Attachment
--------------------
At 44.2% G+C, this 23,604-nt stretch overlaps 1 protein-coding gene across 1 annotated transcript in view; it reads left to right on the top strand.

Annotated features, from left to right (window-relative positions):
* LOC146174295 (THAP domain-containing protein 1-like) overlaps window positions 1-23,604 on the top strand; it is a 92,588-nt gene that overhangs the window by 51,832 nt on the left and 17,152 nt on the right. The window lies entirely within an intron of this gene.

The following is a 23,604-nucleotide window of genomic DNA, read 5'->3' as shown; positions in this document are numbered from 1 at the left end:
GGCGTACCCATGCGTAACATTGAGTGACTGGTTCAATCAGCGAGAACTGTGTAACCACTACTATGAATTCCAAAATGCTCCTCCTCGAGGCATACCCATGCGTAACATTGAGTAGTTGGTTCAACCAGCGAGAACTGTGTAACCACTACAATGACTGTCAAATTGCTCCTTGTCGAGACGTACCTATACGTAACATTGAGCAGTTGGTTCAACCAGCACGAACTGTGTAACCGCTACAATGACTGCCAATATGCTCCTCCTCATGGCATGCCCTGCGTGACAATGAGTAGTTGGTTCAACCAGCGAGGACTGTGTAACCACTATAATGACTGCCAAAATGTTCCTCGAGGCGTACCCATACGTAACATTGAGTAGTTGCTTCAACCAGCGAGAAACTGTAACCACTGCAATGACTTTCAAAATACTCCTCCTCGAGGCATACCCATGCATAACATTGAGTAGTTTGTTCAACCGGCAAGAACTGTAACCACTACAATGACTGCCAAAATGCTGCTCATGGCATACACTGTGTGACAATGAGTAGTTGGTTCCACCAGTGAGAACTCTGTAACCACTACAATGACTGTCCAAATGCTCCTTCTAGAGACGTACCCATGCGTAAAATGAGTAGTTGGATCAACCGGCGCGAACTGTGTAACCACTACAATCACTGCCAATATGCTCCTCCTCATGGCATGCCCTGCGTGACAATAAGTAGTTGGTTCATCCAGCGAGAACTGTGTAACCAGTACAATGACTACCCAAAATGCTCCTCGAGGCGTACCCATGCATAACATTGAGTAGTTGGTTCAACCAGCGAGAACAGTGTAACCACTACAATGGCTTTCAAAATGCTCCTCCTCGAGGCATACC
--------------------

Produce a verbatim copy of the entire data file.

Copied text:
At 44.2% G+C, this 23,604-nt stretch overlaps 1 protein-coding gene across 1 annotated transcript in view; it reads left to right on the top strand.

Annotated features, from left to right (window-relative positions):
* LOC146174295 (THAP domain-containing protein 1-like) overlaps window positions 1-23,604 on the top strand; it is a 92,588-nt gene that overhangs the window by 51,832 nt on the left and 17,152 nt on the right. The window lies entirely within an intron of this gene.

The following is a 23,604-nucleotide window of genomic DNA, read 5'->3' as shown; positions in this document are numbered from 1 at the left end:
GGCGTACCCATGCGTAACATTGAGTGACTGGTTCAATCAGCGAGAACTGTGTAACCACTACTATGAATTCCAAAATGCTCCTCCTCGAGGCATACCCATGCGTAACATTGAGTAGTTGGTTCAACCAGCGAGAACTGTGTAACCACTACAATGACTGTCAAATTGCTCCTTGTCGAGACGTACCTATACGTAACATTGAGCAGTTGGTTCAACCAGCACGAACTGTGTAACCGCTACAATGACTGCCAATATGCTCCTCCTCATGGCATGCCCTGCGTGACAATGAGTAGTTGGTTCAACCAGCGAGGACTGTGTAACCACTATAATGACTGCCAAAATGTTCCTCGAGGCGTACCCATACGTAACATTGAGTAGTTGCTTCAACCAGCGAGAAACTGTAACCACTGCAATGACTTTCAAAATACTCCTCCTCGAGGCATACCCATGCATAACATTGAGTAGTTTGTTCAACCGGCAAGAACTGTAACCACTACAATGACTGCCAAAATGCTGCTCATGGCATACACTGTGTGACAATGAGTAGTTGGTTCCACCAGTGAGAACTCTGTAACCACTACAATGACTGTCCAAATGCTCCTTCTAGAGACGTACCCATGCGTAAAATGAGTAGTTGGATCAACCGGCGCGAACTGTGTAACCACTACAATCACTGCCAATATGCTCCTCCTCATGGCATGCCCTGCGTGACAATAAGTAGTTGGTTCATCCAGCGAGAACTGTGTAACCAGTACAATGACTACCCAAAATGCTCCTCGAGGCGTACCCATGCATAACATTGAGTAGTTGGTTCAACCAGCGAGAACAGTGTAACCACTACAATGGCTTTCAAAATGCTCCTCCTCGAGGCATACC